I’ve been eating healthier and exercising more, so my blood pressure medicines were working too well. My blood pressures were in the zombie zone, so I wasn’t perky enough to do much work in the studio. Once my doctor adjusted my medications, I discovered my housekeeping skills also hadn’t been tested for some time there. Many of the photographs that I’ve taken as inspiration were stuck together from a water spill. I microwaved them (with a bowl of water), peeled them apart, cut up the interesting fragments, and glued them together as a collage: “Garden of Dreams.”

I decided to use the collage as the sketch for a new painting, an idea which freed me from grieving the loss of the good things or the original plan I had in mind for these photos. I could concentrate instead on the better hope for the future that this new opportunity presented. My best laid plans may have come to naught, but “we know that all things work together for good for those that love God, who are called according to his purposes” (Romans 8:28).

When It’s Too Dark To See

at risk kids, Creativity, Family, Health, Ministry, poverty, Secrets, shame, Spirituality, Uncategorized, vision, Work

The Light overcomes the Darkness

The Light overcomes the Darkness

“The light shineth in the darkness and the darkness comprehended it not.”  ~~ John 1:5 KJV

As a young woman, I spent time in England visiting the great museums and learning to appreciate their custom of afternoon tea after a long day of tromping through visual pleasures and historic treasures contained in the various public and private galleries of our parent land. I saw the Elgin marbles, better known as the sculpture frieze from the Greek Parthenon. The great Turner paintings, which are full of colors and imagery, were worth several days of visits, for they have their own gallery.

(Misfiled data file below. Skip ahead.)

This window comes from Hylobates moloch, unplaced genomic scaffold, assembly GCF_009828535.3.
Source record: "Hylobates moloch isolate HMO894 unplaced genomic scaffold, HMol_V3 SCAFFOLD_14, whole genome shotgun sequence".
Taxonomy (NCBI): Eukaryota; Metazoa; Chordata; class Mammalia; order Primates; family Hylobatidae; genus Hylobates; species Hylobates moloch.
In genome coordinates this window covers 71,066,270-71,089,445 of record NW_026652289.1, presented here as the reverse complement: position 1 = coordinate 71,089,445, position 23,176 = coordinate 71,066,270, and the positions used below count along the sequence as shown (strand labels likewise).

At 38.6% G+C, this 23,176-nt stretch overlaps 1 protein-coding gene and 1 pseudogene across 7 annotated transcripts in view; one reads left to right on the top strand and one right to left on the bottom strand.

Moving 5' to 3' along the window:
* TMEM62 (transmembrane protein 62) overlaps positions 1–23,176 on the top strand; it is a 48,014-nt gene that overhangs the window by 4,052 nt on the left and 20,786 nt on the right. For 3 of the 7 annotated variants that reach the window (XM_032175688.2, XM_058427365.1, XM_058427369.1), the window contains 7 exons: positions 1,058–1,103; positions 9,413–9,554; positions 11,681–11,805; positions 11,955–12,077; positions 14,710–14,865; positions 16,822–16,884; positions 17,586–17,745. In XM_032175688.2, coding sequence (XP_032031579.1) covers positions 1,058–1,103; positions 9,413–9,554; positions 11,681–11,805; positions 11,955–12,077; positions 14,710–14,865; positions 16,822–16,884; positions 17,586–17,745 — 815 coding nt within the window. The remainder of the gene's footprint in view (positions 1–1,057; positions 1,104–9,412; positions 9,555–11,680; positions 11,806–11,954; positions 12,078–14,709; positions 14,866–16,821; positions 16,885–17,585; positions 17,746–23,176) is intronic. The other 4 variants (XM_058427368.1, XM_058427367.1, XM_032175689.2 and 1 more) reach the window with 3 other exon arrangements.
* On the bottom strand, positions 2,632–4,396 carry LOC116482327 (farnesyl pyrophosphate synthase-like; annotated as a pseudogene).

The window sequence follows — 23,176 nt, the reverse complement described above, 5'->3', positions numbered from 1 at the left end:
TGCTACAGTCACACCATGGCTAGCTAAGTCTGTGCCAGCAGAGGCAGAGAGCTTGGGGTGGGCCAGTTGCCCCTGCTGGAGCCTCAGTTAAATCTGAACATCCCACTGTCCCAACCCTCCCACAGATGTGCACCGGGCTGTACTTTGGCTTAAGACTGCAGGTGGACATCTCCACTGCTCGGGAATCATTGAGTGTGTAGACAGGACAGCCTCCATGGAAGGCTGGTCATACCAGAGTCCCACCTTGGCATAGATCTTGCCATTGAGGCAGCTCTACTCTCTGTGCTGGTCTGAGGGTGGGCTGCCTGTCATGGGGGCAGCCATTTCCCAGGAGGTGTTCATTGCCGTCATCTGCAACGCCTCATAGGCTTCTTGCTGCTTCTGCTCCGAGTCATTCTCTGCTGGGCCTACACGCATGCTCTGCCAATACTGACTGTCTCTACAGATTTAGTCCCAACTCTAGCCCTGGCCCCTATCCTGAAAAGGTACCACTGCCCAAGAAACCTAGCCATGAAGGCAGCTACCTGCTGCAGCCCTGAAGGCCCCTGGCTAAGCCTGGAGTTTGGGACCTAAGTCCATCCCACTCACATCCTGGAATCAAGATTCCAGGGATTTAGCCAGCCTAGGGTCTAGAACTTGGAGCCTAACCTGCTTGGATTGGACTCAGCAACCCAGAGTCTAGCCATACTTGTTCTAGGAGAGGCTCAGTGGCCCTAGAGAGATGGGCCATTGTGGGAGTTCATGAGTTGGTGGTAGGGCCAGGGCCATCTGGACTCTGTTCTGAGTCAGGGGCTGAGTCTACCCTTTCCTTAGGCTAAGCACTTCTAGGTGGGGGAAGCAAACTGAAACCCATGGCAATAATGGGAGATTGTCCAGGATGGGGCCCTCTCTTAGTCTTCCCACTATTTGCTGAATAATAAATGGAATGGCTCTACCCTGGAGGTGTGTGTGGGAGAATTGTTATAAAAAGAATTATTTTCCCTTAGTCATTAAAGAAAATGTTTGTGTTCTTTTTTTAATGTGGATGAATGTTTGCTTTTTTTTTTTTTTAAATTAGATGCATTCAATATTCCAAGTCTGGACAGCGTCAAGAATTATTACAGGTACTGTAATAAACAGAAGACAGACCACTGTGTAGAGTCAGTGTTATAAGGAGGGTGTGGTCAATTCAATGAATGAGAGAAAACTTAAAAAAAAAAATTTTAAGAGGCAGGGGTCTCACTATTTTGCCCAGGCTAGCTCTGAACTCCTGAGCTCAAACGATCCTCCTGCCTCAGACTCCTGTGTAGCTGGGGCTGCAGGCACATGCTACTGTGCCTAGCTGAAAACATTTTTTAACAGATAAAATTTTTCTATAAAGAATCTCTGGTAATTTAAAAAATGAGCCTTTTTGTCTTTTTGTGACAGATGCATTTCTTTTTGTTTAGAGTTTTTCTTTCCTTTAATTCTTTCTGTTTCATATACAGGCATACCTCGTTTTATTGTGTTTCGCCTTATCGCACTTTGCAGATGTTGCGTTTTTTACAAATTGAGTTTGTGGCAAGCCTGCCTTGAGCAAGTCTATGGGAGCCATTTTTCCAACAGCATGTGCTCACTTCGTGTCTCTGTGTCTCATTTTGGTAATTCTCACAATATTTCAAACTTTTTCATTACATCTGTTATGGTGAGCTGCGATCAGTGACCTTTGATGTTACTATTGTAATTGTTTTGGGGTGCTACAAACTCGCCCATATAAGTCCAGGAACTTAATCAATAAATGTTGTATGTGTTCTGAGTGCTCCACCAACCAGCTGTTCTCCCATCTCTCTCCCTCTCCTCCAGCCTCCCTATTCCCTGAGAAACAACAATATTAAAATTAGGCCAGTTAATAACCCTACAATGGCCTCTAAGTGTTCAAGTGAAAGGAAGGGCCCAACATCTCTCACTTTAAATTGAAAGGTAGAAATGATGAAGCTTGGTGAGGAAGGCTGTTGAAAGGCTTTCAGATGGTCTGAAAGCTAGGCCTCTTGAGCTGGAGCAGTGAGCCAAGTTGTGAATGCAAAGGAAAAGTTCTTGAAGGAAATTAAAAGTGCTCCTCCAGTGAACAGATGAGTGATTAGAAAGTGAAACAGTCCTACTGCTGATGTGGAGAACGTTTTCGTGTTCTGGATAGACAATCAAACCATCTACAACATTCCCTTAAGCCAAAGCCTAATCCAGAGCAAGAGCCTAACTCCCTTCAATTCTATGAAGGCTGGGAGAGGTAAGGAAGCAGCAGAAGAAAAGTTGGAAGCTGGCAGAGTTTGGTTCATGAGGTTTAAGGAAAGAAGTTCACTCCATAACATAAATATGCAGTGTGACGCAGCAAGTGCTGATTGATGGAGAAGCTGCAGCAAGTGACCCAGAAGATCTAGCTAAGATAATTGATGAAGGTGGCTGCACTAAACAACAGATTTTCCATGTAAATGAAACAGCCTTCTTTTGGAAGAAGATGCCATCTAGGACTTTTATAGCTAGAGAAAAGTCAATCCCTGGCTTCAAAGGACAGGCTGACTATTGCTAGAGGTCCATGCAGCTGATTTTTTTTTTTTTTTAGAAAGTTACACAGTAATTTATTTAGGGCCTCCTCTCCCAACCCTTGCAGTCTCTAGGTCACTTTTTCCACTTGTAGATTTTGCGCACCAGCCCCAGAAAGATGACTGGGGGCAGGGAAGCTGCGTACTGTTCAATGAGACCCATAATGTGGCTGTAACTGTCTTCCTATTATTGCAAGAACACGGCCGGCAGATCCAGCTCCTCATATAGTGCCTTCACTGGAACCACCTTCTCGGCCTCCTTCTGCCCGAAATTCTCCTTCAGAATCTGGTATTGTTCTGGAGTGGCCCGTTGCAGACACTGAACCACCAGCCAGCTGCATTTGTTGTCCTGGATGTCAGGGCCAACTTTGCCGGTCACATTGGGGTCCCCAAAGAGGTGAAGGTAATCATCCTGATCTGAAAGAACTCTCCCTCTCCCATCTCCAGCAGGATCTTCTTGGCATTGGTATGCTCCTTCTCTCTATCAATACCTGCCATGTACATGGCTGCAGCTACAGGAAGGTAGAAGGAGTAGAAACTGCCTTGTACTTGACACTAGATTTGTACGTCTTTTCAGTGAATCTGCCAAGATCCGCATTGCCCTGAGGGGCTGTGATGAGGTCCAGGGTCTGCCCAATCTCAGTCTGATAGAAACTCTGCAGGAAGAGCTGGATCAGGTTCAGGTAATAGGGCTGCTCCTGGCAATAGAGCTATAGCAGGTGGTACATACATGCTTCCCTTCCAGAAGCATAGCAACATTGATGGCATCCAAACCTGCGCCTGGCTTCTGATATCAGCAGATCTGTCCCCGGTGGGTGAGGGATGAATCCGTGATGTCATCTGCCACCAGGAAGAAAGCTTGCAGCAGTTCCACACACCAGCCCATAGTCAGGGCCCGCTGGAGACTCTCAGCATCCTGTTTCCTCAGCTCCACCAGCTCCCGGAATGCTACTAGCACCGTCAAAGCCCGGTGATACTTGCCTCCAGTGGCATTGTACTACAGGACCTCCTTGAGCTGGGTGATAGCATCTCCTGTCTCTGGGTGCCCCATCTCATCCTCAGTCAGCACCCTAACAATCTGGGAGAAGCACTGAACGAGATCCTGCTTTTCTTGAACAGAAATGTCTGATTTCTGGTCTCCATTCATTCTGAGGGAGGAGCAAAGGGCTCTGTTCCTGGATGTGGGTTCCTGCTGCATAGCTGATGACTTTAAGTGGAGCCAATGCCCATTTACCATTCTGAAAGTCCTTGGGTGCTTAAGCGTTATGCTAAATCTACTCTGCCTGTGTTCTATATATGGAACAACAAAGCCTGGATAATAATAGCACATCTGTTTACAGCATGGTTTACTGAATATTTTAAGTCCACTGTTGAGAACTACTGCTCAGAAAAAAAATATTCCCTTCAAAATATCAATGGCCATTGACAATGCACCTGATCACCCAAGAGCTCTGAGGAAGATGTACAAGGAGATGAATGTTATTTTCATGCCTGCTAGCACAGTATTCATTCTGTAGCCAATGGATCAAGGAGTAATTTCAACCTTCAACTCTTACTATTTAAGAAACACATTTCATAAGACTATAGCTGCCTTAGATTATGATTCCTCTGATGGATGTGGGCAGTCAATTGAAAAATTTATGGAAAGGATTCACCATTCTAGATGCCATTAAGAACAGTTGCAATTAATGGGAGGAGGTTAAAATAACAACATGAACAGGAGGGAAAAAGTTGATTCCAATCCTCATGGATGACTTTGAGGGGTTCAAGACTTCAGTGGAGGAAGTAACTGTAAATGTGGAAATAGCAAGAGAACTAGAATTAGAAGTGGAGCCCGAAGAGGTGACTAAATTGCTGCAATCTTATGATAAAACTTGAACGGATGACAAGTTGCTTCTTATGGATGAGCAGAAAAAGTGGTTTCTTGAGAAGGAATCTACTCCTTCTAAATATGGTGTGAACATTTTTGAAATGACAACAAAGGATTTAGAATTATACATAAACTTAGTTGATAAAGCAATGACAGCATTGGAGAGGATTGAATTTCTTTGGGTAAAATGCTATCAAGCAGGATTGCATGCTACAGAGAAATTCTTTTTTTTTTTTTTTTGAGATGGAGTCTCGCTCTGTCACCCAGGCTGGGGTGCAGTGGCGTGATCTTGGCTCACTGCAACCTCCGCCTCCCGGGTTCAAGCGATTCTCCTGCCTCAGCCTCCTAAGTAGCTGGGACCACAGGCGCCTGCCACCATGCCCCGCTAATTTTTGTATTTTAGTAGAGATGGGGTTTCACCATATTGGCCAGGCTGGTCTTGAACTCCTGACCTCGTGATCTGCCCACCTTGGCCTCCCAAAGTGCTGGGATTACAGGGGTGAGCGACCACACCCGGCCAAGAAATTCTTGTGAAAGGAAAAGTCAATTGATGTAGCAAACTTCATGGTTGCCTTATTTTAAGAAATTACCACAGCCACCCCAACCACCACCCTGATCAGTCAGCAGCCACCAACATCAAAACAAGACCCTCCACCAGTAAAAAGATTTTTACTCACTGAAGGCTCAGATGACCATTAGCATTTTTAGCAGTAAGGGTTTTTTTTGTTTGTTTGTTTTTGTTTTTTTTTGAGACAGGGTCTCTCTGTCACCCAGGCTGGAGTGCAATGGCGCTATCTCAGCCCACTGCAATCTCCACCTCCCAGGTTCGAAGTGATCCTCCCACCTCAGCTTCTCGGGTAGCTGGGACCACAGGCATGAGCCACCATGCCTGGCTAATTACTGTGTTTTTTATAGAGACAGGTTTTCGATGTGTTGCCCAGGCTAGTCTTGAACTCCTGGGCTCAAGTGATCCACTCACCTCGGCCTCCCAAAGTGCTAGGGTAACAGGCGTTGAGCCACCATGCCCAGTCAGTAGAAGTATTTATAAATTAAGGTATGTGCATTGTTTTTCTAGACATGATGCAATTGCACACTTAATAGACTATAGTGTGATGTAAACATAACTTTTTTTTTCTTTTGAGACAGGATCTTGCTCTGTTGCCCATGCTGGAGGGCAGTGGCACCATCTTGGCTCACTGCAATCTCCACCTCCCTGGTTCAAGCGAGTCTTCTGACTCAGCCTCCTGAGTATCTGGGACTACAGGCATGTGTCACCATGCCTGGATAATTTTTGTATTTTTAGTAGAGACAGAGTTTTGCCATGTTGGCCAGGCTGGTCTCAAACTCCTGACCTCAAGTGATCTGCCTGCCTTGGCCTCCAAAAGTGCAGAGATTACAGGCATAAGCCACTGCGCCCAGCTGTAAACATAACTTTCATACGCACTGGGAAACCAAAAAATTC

As I stood sketching one of Turner’s works, “Ulysses Deriding Polyphemus,” I made sure to maintain proper museum decorum for artists wielding sharp objects: no swift moves, stay beyond arm’s reach of the priceless object, and never mutter out loud even in wonder or awe. Into this open space came another visitor who took a look at the painting, read out loud the title on the gilded frame, stepped back to give the canvas rendering of the one-eyed giant on a high cliff raising a mighty rock to crush the tiny single sailed ship that cruised below on which the hero Ulysses was on its prow shaking his fist at the giant above and daring Polyphemus to cast down the rock and sink his tiny barge.  All of this detail was set in a beautiful land and seascape.

As the visitor studied the painting, I was watching him out of the corner of my eye. This bit of drama was proving more interesting than the sketch that I was rendering. At that moment, he shook his head and said, “Ulysses Deriding Polyphemus: I don’t see it. I don’t see it at all!”